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I Forge Iron

Visit to Historic Furnaces of LBL

Red Shed Forge

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While visiting the in-laws in Kentucky this weekend for Christmas break, my father-in-law told me he found something in his yard that sparked a memory of a trip he and his family took about 25 years ago. He handed me a glassy blue and brown chunk of material that looked like some kind of pretty rock at first glance. It was iron ore slag from the furnaces at Land Between the Lakes just down the road; years ago he let his kids take a couple handfuls from a creek bed near their campsite, not knowing that such an act is forbidden as they are considered historical items of the area! Wouldn't have done it had he known, he says. 

The slag and a little internet research of course peaked my interest to the point that I HAD to see these furnaces that stood just 35 minutes down the road. We hopped in the truck, crossed the bridge into LBL and over the TN state line to see the first of 2 remaining furnaces, the Great Western Furnace. This one was only in operation for 2 years, 1854-1856, but in its heyday the region had 8 furnaces in operation. It stood 40' high and 10' wide inside, required 2,000 bushels of charcoal (2 weeks of labor) to produce pig iron for a mere 24 hour period. Fascinating. We also saw the site of the Center Furnace ruins and a replica charcoal hearth and a couple other gems about 20 minutes down the road from the Great Western.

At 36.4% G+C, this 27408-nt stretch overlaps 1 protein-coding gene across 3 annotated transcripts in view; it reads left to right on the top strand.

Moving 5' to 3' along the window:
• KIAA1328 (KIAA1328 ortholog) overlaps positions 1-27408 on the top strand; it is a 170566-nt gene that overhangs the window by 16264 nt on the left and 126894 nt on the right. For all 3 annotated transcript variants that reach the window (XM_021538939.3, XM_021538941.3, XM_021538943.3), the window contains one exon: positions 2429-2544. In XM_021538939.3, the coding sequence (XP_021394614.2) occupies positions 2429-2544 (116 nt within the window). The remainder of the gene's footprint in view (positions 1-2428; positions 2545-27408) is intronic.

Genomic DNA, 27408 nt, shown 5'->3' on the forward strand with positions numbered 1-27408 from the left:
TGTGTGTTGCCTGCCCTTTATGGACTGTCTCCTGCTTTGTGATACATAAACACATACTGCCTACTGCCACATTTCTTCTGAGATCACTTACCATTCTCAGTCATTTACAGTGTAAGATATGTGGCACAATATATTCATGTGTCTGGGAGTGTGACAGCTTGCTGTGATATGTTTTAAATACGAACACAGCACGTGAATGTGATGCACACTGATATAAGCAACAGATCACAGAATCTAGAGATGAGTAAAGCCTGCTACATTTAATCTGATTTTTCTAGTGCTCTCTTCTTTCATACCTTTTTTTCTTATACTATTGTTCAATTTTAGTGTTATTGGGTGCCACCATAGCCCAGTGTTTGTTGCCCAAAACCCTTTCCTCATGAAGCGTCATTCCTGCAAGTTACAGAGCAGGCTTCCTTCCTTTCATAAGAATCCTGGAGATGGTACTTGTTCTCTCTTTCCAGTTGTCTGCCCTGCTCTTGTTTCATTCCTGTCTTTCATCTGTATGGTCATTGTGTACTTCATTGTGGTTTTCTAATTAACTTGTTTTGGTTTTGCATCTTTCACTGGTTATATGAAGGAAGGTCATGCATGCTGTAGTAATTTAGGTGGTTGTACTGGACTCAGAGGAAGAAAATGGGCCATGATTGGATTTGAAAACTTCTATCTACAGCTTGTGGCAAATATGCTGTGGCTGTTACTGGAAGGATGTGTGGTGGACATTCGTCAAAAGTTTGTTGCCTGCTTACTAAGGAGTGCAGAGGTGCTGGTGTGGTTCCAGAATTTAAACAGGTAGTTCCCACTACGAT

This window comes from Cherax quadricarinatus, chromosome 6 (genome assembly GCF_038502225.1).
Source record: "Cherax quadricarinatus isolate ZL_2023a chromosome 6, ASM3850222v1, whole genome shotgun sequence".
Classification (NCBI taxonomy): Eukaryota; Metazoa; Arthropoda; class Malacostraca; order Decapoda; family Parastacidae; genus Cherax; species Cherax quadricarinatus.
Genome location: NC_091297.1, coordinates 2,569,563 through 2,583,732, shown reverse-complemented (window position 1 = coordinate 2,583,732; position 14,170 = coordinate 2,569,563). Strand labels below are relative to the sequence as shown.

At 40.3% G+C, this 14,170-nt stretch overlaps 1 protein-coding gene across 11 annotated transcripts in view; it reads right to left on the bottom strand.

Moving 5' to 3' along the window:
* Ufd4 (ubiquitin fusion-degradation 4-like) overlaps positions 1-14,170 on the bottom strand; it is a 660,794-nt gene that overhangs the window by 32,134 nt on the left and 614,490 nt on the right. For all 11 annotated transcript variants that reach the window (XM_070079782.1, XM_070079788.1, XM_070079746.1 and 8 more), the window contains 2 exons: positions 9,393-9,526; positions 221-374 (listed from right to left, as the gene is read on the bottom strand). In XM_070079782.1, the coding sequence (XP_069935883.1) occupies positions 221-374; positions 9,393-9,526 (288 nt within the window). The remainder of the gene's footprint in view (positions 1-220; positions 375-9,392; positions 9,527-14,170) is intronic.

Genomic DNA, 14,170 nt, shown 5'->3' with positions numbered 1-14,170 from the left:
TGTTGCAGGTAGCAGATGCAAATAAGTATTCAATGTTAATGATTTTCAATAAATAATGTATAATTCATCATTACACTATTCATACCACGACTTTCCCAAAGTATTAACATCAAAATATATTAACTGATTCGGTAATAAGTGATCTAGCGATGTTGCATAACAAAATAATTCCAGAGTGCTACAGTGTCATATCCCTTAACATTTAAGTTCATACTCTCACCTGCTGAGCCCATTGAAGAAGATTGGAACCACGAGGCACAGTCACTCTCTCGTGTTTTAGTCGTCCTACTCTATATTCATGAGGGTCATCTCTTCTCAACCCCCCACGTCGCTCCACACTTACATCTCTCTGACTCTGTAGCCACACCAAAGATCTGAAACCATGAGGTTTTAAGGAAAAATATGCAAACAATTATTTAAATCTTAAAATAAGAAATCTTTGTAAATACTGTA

Here are some pictures of the visit. In order of appearance: Great Western Furnace, Center Furnace and charcoal hearth. There is some good information on the history of the area and the furnaces on the Land Between the Lakes website if anyone is interested in learning more. 



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We toured the old furnaces in the Hanging Rock region along the Ohio river as part of an Ironmasters conference held in Athens Ohio. (Last one went out of blast around WWI.) A couple of the furnaces were conserved but a lot more were "hidden" in the woods; one of them still had the charging ramp over a beautiful masonry arch still in existence but s there was a 6-8" tree growing on the ramp I expect when the tree fell the ramp would get destroyed.  One of the interesting tidbits was that the iron smelting companies owned their coaling forests each furnace using a square mile of wood a year.  They owned enough forest that by the time they ran out of wood, it was time to start over at the beginning, it having had 30 years or so to regrow.  When the iron smelting stopped the paper companies bought up the forests and then they were finally turned into large state parks.  So the rapacious iron industry actually helped to preserve the large empty spaces---no developments in them! , until they could be appreciated and preserved.

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